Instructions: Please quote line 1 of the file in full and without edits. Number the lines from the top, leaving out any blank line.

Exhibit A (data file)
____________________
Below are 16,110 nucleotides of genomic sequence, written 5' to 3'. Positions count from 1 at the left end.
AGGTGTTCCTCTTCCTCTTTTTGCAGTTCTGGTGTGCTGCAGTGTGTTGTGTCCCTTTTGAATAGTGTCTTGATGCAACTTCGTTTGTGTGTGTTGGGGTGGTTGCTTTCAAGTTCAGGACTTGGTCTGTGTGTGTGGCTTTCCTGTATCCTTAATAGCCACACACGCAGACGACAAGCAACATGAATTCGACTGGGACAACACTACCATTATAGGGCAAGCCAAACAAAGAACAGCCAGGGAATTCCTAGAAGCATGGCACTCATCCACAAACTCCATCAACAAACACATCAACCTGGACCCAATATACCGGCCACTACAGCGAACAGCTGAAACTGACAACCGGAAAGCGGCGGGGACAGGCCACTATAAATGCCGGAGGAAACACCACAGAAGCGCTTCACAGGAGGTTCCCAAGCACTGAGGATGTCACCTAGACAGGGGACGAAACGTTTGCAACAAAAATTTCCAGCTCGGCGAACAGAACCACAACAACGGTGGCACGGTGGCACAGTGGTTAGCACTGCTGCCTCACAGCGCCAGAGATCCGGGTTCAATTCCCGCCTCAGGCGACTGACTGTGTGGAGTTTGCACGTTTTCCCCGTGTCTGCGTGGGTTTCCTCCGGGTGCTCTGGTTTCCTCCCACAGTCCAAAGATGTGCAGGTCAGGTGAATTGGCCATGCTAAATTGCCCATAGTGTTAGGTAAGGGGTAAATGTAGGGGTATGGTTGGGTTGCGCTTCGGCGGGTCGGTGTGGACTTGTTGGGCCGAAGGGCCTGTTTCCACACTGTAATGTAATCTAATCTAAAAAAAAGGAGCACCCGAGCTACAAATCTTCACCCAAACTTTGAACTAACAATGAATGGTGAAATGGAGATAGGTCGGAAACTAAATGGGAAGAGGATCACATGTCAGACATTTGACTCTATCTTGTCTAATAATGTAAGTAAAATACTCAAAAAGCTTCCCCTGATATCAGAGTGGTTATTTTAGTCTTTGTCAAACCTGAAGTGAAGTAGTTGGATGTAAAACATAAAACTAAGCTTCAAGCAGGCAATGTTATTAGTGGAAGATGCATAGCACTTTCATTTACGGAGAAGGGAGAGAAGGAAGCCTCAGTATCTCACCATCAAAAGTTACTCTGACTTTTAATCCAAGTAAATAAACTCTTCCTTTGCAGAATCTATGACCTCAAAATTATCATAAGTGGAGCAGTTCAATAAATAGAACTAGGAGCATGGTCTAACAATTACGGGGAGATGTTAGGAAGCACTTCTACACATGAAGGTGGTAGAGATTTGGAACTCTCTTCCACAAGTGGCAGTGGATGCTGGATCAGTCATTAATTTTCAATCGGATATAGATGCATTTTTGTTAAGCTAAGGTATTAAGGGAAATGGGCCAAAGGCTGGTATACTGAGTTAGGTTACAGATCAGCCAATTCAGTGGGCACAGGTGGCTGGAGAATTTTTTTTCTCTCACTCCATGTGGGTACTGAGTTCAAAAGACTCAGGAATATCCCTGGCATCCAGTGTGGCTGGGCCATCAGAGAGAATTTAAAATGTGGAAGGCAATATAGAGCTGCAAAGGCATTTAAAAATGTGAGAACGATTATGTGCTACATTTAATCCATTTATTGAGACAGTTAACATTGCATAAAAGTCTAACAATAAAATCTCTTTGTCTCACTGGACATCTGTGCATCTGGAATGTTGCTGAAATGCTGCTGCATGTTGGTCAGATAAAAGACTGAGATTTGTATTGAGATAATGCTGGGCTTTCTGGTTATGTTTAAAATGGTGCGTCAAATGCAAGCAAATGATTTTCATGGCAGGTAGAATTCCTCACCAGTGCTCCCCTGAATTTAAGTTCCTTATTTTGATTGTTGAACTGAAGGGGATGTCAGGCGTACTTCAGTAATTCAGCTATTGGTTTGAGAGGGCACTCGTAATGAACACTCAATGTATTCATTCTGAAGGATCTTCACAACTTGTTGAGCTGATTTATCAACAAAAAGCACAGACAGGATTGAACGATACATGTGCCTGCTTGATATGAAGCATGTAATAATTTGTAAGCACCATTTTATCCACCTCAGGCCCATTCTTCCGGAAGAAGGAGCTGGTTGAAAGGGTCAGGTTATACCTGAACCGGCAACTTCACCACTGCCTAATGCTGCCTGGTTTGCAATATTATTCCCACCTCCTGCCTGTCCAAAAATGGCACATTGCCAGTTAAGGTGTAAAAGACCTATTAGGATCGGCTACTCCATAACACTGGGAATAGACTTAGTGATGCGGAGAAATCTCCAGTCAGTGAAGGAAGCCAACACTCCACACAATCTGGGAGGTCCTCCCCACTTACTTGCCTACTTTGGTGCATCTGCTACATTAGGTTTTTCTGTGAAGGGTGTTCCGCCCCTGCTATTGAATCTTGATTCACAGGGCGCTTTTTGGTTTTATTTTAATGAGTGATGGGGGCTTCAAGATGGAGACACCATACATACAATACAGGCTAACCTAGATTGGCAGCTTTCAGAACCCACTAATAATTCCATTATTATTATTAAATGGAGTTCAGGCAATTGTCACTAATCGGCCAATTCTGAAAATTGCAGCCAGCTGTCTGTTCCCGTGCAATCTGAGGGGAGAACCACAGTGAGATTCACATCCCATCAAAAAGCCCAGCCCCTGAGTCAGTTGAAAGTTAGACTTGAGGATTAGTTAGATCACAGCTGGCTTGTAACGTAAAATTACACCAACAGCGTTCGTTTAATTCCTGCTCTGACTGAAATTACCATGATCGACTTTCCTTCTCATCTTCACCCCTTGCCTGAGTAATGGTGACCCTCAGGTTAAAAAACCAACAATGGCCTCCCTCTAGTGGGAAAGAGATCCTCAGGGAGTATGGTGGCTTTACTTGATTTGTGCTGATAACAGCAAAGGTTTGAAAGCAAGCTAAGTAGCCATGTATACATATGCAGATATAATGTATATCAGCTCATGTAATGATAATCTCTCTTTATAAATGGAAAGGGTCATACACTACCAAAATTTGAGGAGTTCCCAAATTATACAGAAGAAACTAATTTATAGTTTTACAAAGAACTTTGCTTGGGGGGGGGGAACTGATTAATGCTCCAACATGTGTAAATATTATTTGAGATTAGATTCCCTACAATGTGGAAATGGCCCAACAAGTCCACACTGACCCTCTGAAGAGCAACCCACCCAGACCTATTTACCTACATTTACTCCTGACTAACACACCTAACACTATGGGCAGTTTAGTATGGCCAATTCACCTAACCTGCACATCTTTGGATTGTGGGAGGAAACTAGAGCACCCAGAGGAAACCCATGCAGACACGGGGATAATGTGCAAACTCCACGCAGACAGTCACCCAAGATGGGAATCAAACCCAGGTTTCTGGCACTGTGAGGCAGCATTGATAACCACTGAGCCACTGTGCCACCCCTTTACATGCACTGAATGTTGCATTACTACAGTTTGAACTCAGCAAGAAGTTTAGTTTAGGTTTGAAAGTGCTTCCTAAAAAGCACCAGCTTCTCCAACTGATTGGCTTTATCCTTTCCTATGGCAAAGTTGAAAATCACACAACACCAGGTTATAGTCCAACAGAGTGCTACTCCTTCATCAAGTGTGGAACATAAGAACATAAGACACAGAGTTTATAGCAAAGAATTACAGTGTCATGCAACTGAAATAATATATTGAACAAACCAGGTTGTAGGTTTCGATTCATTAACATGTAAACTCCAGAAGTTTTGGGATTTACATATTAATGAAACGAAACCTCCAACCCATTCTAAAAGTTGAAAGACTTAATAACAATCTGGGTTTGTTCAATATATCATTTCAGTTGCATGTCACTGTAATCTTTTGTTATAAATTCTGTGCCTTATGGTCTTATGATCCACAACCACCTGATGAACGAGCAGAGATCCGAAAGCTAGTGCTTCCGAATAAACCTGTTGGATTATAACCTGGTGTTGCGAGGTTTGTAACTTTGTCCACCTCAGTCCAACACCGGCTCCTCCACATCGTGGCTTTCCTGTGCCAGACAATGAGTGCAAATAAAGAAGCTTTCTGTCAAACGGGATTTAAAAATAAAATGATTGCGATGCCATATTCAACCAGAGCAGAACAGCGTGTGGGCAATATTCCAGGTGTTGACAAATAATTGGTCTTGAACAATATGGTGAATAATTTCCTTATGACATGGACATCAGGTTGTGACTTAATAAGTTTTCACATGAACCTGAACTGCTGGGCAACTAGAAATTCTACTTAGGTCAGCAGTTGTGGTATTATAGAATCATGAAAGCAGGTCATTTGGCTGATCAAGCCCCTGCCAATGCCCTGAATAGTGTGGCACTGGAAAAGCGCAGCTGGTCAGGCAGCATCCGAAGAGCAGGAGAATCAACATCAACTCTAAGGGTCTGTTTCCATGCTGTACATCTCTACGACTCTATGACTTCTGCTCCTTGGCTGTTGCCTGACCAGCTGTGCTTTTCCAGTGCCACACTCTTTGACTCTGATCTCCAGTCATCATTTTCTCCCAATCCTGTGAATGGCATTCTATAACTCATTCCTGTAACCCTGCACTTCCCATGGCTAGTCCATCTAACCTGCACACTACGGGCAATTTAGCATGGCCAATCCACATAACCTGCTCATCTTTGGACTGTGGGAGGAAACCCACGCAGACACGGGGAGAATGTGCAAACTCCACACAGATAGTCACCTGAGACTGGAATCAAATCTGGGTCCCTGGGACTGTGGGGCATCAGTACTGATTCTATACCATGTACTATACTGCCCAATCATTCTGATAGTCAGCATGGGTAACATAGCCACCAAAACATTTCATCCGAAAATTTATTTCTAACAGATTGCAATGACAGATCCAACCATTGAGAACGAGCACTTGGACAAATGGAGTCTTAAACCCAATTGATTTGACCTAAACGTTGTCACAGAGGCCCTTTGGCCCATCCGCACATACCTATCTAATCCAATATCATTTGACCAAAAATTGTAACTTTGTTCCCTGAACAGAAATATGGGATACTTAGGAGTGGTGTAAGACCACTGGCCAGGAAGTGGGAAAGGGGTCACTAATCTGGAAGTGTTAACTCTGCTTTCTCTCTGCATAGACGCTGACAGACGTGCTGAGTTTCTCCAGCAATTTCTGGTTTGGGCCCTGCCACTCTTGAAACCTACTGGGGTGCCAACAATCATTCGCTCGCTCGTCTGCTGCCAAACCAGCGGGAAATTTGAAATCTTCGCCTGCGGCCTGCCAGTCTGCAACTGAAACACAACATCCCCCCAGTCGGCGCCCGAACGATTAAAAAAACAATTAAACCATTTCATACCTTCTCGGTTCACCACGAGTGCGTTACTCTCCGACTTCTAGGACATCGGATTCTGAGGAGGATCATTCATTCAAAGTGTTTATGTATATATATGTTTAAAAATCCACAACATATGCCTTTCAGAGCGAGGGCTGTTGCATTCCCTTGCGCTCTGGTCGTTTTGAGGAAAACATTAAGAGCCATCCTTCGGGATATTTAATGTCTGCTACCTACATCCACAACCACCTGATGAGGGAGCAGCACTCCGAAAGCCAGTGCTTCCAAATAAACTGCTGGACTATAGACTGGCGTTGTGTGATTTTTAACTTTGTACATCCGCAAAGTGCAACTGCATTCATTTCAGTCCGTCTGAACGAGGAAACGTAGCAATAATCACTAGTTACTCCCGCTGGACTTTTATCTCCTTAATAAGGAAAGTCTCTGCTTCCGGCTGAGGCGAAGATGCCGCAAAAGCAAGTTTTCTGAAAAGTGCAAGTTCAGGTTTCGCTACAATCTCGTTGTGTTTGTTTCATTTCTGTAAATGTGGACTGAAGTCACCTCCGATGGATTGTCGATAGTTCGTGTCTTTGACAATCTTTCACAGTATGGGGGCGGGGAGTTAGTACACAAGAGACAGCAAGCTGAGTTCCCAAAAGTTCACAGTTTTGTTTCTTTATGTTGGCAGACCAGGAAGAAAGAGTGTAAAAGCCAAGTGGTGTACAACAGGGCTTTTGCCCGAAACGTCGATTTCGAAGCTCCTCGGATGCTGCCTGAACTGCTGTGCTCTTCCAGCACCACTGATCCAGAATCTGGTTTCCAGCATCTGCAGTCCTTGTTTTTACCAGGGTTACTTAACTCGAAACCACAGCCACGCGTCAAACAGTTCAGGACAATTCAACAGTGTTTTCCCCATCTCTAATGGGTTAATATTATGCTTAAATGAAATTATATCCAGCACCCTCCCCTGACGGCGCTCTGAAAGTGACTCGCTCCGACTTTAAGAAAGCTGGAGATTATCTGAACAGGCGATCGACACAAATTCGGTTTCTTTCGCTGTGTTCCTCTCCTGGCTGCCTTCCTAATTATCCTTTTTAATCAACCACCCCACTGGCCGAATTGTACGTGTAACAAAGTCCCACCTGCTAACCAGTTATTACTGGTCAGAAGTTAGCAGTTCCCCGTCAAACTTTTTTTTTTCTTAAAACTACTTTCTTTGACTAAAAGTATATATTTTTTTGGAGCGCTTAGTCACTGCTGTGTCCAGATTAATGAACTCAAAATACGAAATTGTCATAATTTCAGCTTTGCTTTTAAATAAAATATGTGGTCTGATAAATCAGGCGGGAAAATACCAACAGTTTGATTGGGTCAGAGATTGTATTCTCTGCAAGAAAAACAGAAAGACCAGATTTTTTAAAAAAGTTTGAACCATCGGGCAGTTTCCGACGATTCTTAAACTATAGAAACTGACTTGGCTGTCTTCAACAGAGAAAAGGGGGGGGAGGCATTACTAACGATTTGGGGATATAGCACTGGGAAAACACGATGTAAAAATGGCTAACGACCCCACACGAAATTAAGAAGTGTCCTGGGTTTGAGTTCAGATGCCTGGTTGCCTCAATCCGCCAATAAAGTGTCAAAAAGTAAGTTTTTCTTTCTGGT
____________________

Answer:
Below are 16,110 nucleotides of genomic sequence, written 5' to 3'. Positions count from 1 at the left end.